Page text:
To add to my physical pain and general down feelings I have the guilt of feeling that I have not been there for my wife as much as I should have been because of all the drugs and sleepless nights I have been having. This said Thursday really brought home to me the power of my support network. I had been feeling that I hadn’t been there enough for my family as my wife’s maternal Nanny passed away recently and Thursday was her funeral. It always sounds a daft thing to say but it was a lovely service and a gloriously sunny day that Nanny would have enjoyed. Throughout my wife’s and her family’s grief they reminded me that when I felt like I was sinking most was when I had most buoyancy around me. Despite their grief throughout the planning of the service, committal and wake I was thought about. What I all too frequently see as my disability defining me and holding me back from doing so much my in laws just accepted and ensured that I could be there with them all. A parking space directly outside the church was reserved for me, and ramps were put down to help me getting in to what was a small but beautiful Saxon church. It was arranged for me to be driven graveside for the committal and the place where the wake was held was all on one floor with excellent disabled access and facilities. I realised that even with everything going on for them I wasn’t considered a hindrance and was fully included in the day. All those things that were pulling me under suddenly seemed lighter, the weights were not being carried alone, the burden wasn’t being carried alone and most importantly I was reminded that even when you are dealing with undoubtedly the most difficult emotion that you will encounter that with the right support around you, you can conquer all.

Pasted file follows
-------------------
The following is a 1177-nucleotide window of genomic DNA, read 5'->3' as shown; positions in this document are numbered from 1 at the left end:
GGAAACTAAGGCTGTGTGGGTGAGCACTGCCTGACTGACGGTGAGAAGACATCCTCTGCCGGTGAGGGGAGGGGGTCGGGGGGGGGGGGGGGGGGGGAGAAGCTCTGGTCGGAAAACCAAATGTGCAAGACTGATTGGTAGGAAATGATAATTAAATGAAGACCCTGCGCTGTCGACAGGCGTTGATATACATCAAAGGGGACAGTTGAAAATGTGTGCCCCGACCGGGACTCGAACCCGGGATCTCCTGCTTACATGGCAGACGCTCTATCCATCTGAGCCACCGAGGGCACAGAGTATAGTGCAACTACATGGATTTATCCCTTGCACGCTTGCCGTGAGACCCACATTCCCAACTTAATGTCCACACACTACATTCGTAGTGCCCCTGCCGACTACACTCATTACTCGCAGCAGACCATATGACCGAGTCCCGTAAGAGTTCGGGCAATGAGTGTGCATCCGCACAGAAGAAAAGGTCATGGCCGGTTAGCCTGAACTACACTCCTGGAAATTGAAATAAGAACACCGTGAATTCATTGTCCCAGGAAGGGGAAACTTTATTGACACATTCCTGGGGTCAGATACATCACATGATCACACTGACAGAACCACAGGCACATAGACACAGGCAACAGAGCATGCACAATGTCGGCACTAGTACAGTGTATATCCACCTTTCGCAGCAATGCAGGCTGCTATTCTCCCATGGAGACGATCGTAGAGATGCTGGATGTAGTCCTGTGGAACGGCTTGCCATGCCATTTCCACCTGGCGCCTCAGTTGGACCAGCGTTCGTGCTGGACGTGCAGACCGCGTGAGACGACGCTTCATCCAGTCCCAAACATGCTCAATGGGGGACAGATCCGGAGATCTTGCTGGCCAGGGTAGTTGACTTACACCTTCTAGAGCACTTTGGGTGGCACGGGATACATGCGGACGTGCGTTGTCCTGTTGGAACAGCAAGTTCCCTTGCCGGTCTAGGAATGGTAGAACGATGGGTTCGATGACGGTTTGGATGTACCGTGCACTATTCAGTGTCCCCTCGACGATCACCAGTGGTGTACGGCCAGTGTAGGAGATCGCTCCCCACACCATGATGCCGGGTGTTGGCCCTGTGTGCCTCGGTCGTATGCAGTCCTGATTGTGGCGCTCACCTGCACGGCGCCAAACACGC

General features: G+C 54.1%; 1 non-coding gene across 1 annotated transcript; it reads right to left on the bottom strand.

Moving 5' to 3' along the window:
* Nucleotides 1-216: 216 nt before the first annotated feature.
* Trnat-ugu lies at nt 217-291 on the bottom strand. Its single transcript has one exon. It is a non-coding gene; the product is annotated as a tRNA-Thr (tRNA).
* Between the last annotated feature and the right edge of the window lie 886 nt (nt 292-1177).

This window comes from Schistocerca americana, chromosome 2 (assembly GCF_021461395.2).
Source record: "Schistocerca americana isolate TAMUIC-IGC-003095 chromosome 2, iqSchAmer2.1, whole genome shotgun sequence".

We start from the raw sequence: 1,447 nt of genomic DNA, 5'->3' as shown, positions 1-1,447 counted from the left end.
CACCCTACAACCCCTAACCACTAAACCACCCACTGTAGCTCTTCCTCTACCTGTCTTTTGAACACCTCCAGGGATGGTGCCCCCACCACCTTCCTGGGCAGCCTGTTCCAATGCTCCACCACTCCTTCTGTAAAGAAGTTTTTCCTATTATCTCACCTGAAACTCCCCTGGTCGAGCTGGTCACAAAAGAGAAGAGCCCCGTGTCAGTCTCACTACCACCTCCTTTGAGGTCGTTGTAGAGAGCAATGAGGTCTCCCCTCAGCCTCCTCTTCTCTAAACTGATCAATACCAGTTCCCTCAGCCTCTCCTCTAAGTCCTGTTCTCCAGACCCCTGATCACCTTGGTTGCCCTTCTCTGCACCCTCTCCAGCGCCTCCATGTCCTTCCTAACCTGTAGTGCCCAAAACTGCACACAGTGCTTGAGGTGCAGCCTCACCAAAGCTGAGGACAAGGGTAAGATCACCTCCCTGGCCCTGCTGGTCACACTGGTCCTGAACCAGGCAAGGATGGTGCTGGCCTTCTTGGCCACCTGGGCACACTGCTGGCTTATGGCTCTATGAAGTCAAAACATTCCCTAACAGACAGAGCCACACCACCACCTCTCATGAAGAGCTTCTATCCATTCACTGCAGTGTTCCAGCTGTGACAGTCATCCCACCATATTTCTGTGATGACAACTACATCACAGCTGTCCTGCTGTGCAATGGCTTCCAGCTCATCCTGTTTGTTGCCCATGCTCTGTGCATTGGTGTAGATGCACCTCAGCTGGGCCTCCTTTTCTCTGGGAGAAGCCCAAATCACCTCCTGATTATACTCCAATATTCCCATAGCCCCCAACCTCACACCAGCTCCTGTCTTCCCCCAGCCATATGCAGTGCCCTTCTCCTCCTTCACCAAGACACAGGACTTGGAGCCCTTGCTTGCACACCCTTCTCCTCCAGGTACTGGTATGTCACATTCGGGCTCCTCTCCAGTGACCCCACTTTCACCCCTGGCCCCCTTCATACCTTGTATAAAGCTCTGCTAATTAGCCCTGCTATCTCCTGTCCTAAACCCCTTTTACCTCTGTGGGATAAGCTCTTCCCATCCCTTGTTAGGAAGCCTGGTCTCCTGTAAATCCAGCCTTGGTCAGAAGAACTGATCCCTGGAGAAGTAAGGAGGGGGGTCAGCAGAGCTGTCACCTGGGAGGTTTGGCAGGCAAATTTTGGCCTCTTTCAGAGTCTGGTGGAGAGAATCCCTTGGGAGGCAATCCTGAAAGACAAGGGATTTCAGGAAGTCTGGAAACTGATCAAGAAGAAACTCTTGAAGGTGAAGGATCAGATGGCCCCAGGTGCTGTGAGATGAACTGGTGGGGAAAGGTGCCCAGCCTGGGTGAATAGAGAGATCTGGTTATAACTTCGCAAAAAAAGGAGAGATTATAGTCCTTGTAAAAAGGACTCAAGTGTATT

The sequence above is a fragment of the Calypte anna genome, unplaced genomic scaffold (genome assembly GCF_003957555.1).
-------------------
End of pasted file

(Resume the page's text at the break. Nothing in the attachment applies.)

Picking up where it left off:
The week undoubtedly had that sinking feeling until Thursday, when it dawned on me that I am never in this alone, my pain may currently be controlling me but my disability doesn’t define me, my support network is vast and keeps me afloat even at the darkest times.
To further remind me that even when I feel that I am drowning others will carry me through my family and friends continued to step up and support me. My parents as they always do help with childcare and food preparation, a taxi service, take me to all my appointments and help me when my wife is at work, as do others. Friday, exhausted after the physical and emotional aspects of the day before I was looking forward to a relaxing dip in the hot tub. I got up early and checked the water and our very good friends N and A came over to help me with our LG as I miss not being at home with her. You know you have real friends as family when they leave you soaking in tub and not only bring stuff for lunch but go into your kitchen, prepare everything, make you drinks and plate stuff up for you. Wednesday I wanted to throw in the towel, by Friday I felt like a phoenix raising from the ashes……………………….